Tuesday, 16 September 2014


The second edition of Écrivains du Monde (World Writers Festival) is featuring Indian authors in a range of discussions and events in Paris, France, this month.

Kirin Desai
(Photo by Annette Hornischer)
Taking place Sept. 17 - 21, this annual “celebration of world literature” brings together renowned writers such as Kiran Desai, Vikram Chandra and Amit Chaudhuri, alongside new voices, to talk about their work, globalization, language and politics, and other issues.

Organized by New York’s Columbia University and Paris’ Bibliothèque national de France (national library),  the festival decided to put the spotlight on India since one of Columbia’s Global Centers in located in the country, said festival director Caro Llewellyn.

“Last year, the festival was international, and this year we decided to focus on one of the countries where we have a Global Centre,” Llewellyn told SWAN. “There will be a lot of new names which I think is very exciting. We’re bringing writers that people may not have heard of, but that will change after this festival.”

Écrivains du Monde is the brainchild of Paul LeClerc, the director of Columbia Global Centers | Europe, which is known for organizing interesting symposiums on global and cultural issues. The festival partnered with a magazine in India and ran a competition to find emerging writers, five of whom will join masters students from Columbia University for “cross-cultural dialogue” and interaction.

Events begin Wednesday with a talk on Exile and Homecoming, to be held at Paris’ École Normale Supérieure, with novelist, poet, critic and academic Chaudhuri.

Amit Chaudhuri (Photo by Geoff Pugh)
The author of Clearing a Space: Reflections on India, Literature, and Culture will discuss his “impatience … with certain narratives (about India, Indian literature, modernity and modernism, etc.) and the way they compartmentalise" certain creative exploration, according to the festival organizers.

In conversation with Laetitia Zecchini, a researcher, translator and scholar of modern Indian literature, Chaudhuri will examine the “spaces he wants to clear; the way he himself navigates between different worlds and genres; the tensions of belonging; the singularity of his creative and critical writing, and his memoir Calcutta, Two Years in the City,” the organizers added.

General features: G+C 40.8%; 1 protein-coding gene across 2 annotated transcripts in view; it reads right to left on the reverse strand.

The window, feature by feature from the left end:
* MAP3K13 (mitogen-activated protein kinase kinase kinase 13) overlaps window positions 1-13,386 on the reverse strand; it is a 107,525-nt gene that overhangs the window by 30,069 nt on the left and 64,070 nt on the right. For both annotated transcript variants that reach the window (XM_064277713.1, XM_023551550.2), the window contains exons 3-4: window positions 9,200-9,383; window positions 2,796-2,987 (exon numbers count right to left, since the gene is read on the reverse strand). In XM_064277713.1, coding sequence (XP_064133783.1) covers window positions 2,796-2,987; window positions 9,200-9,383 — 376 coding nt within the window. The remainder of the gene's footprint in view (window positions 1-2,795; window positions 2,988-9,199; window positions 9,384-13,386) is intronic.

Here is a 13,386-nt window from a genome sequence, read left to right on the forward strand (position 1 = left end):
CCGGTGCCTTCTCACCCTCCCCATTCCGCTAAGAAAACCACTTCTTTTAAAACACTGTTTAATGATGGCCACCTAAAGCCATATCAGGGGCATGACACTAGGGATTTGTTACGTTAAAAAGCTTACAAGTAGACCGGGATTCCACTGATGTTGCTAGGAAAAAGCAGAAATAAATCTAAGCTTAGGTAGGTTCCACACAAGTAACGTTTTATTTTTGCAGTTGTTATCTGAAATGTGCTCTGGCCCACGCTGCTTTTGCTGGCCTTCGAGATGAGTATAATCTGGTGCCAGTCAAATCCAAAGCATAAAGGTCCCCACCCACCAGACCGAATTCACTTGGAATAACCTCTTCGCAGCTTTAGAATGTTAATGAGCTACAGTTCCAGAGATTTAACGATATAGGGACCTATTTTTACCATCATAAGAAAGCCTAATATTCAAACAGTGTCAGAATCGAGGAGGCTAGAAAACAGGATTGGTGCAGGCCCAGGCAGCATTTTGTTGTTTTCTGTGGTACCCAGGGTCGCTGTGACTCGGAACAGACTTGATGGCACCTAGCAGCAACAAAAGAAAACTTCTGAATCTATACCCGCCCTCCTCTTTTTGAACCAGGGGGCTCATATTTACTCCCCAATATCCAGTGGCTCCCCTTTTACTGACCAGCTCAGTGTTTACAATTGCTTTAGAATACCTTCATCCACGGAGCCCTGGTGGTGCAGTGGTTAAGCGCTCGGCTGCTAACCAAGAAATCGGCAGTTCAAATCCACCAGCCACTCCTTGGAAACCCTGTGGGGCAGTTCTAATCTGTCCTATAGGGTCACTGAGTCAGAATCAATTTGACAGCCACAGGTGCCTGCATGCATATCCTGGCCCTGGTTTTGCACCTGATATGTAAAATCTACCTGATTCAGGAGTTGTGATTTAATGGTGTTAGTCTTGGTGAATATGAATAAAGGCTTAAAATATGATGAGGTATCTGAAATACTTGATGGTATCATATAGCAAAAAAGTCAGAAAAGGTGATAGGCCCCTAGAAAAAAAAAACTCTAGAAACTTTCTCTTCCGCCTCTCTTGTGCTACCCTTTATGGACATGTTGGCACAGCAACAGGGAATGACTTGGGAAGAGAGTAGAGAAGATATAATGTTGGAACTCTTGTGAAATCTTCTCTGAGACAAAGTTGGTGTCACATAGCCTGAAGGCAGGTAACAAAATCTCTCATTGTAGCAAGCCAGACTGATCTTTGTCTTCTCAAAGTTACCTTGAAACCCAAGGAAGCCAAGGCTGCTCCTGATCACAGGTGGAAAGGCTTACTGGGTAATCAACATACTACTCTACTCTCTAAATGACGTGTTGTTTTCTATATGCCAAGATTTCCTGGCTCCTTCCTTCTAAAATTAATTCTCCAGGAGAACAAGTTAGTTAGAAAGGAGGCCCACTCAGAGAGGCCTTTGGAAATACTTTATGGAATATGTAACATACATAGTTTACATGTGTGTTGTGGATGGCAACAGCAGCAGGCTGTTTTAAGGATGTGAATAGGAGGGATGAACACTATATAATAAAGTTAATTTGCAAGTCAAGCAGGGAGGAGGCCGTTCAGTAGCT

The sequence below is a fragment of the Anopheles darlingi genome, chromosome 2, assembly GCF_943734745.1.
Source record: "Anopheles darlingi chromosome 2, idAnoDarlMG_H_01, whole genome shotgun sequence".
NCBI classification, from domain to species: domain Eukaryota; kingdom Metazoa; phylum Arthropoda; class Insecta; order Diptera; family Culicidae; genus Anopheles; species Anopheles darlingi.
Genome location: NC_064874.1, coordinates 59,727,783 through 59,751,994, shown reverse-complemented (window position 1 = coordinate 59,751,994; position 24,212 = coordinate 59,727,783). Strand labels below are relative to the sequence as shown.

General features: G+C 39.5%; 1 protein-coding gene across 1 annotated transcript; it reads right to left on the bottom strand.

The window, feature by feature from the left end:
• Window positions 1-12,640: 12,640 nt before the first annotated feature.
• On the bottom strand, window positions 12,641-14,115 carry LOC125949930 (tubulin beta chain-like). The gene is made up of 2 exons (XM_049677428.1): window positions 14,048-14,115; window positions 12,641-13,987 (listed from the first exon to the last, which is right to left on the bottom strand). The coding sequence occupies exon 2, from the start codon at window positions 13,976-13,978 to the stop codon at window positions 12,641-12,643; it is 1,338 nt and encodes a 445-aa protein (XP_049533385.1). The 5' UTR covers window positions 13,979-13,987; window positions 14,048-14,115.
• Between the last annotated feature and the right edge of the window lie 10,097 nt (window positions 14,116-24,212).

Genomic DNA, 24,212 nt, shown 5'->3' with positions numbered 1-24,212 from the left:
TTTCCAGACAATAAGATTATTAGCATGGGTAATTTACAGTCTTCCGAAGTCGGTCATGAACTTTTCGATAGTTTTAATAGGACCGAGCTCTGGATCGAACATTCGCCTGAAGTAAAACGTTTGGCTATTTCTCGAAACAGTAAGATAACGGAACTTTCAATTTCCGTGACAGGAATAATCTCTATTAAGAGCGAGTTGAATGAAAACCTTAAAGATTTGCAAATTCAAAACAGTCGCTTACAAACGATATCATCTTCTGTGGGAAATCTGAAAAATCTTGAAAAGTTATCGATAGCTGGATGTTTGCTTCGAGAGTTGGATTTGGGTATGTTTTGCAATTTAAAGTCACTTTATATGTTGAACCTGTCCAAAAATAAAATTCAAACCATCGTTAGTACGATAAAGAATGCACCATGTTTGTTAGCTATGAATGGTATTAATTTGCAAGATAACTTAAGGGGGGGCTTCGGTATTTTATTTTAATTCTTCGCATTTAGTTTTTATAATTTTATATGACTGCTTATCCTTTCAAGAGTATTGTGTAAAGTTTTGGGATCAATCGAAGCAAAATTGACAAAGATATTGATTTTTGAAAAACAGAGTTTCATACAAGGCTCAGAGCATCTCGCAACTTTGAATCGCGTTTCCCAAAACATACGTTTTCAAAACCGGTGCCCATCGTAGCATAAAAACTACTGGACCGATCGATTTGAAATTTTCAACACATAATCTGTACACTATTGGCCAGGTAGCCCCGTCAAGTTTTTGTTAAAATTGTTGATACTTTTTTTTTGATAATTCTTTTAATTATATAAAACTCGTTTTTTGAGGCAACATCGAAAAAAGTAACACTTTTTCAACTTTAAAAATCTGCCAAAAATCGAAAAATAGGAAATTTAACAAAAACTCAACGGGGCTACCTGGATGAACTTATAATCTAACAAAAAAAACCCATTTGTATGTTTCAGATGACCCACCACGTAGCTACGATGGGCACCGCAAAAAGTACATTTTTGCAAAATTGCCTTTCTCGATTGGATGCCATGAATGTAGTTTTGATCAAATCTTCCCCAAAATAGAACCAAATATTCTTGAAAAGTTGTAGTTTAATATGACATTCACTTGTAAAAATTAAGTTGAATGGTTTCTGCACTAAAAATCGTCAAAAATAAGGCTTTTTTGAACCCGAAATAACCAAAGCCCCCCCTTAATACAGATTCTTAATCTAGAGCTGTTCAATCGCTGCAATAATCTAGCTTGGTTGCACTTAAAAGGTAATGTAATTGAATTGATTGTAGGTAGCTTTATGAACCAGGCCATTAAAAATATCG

Chaudhuri will also host a concert of This Is Not Fusion, a project in experimental music that he founded and which brings together genres including jazz, blues, and rock, with Indian raga.

The festival’s other events include an evening of readings in Bengali, Hindi, Tamil, and English as part of The Many Voices of India. This “show” features  acclaimed Indian authors based in India, Britain, and the United States: Booker Prize-winner Desai; poets and novelists Jeet Thayil and Uday Prakash; novelists Chandra, Indra Sinha, Shumona Sinha, and Akhil Sharma, and the celebrated Tamil poet Salma.

Part of the poster for the festival.
A 2013 documentary about Salma, by Kim Longinotto, will be screened, followed by a discussion with the poet. The film is about Salma’s life as a young girl in a south Indian village who was locked up for years beginning when she was 13 years old. Her family forbade her to study and forced her into marriage.

“During that time, words were Salma’s salvation,” according to Écrivains du Monde. “She began covertly composing poems on scraps of paper and, through an intricate system, was able to sneak them out of the house, eventually getting them into the hands of a publisher. Against the odds, Salma became one of the most famous Tamil poets today, discovered her own freedom and challenged the traditions and codes of conduct in her village.”